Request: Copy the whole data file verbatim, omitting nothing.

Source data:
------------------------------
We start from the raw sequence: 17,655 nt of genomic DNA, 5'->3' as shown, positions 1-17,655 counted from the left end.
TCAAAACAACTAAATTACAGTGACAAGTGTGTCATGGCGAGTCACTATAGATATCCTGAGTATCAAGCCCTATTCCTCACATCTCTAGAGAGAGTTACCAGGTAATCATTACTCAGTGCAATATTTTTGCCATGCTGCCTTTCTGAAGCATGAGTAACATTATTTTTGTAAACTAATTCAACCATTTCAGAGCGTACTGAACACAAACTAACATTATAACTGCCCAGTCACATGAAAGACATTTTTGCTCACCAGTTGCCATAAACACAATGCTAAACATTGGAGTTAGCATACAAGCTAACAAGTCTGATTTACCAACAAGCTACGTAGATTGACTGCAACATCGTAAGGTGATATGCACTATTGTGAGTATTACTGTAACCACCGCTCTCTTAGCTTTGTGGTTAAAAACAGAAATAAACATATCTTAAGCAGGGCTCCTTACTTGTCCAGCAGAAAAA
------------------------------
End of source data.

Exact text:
We start from the raw sequence: 17,655 nt of genomic DNA, 5'->3' as shown, positions 1-17,655 counted from the left end.
TCAAAACAACTAAATTACAGTGACAAGTGTGTCATGGCGAGTCACTATAGATATCCTGAGTATCAAGCCCTATTCCTCACATCTCTAGAGAGAGTTACCAGGTAATCATTACTCAGTGCAATATTTTTGCCATGCTGCCTTTCTGAAGCATGAGTAACATTATTTTTGTAAACTAATTCAACCATTTCAGAGCGTACTGAACACAAACTAACATTATAACTGCCCAGTCACATGAAAGACATTTTTGCTCACCAGTTGCCATAAACACAATGCTAAACATTGGAGTTAGCATACAAGCTAACAAGTCTGATTTACCAACAAGCTACGTAGATTGACTGCAACATCGTAAGGTGATATGCACTATTGTGAGTATTACTGTAACCACCGCTCTCTTAGCTTTGTGGTTAAAAACAGAAATAAACATATCTTAAGCAGGGCTCCTTACTTGTCCAGCAGAAAAA